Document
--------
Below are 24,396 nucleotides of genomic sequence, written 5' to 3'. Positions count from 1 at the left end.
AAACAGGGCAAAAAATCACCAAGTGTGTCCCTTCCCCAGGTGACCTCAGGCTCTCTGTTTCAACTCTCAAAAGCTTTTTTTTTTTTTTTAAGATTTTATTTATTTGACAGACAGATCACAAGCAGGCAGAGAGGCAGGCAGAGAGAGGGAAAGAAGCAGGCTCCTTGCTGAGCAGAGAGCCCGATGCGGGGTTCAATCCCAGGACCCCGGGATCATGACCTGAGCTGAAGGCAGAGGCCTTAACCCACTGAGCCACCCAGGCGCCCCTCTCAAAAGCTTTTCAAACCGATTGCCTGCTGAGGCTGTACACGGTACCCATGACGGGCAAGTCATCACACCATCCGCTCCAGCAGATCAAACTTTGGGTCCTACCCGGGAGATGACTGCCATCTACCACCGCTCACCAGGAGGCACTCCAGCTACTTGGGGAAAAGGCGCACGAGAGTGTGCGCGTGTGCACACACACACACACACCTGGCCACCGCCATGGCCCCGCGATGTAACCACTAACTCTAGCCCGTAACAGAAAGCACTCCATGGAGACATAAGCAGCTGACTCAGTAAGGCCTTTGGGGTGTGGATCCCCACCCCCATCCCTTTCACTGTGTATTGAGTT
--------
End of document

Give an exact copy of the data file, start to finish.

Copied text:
Below are 24,396 nucleotides of genomic sequence, written 5' to 3'. Positions count from 1 at the left end.
AAACAGGGCAAAAAATCACCAAGTGTGTCCCTTCCCCAGGTGACCTCAGGCTCTCTGTTTCAACTCTCAAAAGCTTTTTTTTTTTTTTTAAGATTTTATTTATTTGACAGACAGATCACAAGCAGGCAGAGAGGCAGGCAGAGAGAGGGAAAGAAGCAGGCTCCTTGCTGAGCAGAGAGCCCGATGCGGGGTTCAATCCCAGGACCCCGGGATCATGACCTGAGCTGAAGGCAGAGGCCTTAACCCACTGAGCCACCCAGGCGCCCCTCTCAAAAGCTTTTCAAACCGATTGCCTGCTGAGGCTGTACACGGTACCCATGACGGGCAAGTCATCACACCATCCGCTCCAGCAGATCAAACTTTGGGTCCTACCCGGGAGATGACTGCCATCTACCACCGCTCACCAGGAGGCACTCCAGCTACTTGGGGAAAAGGCGCACGAGAGTGTGCGCGTGTGCACACACACACACACACCTGGCCACCGCCATGGCCCCGCGATGTAACCACTAACTCTAGCCCGTAACAGAAAGCACTCCATGGAGACATAAGCAGCTGACTCAGTAAGGCCTTTGGGGTGTGGATCCCCACCCCCATCCCTTTCACTGTGTATTGAGTT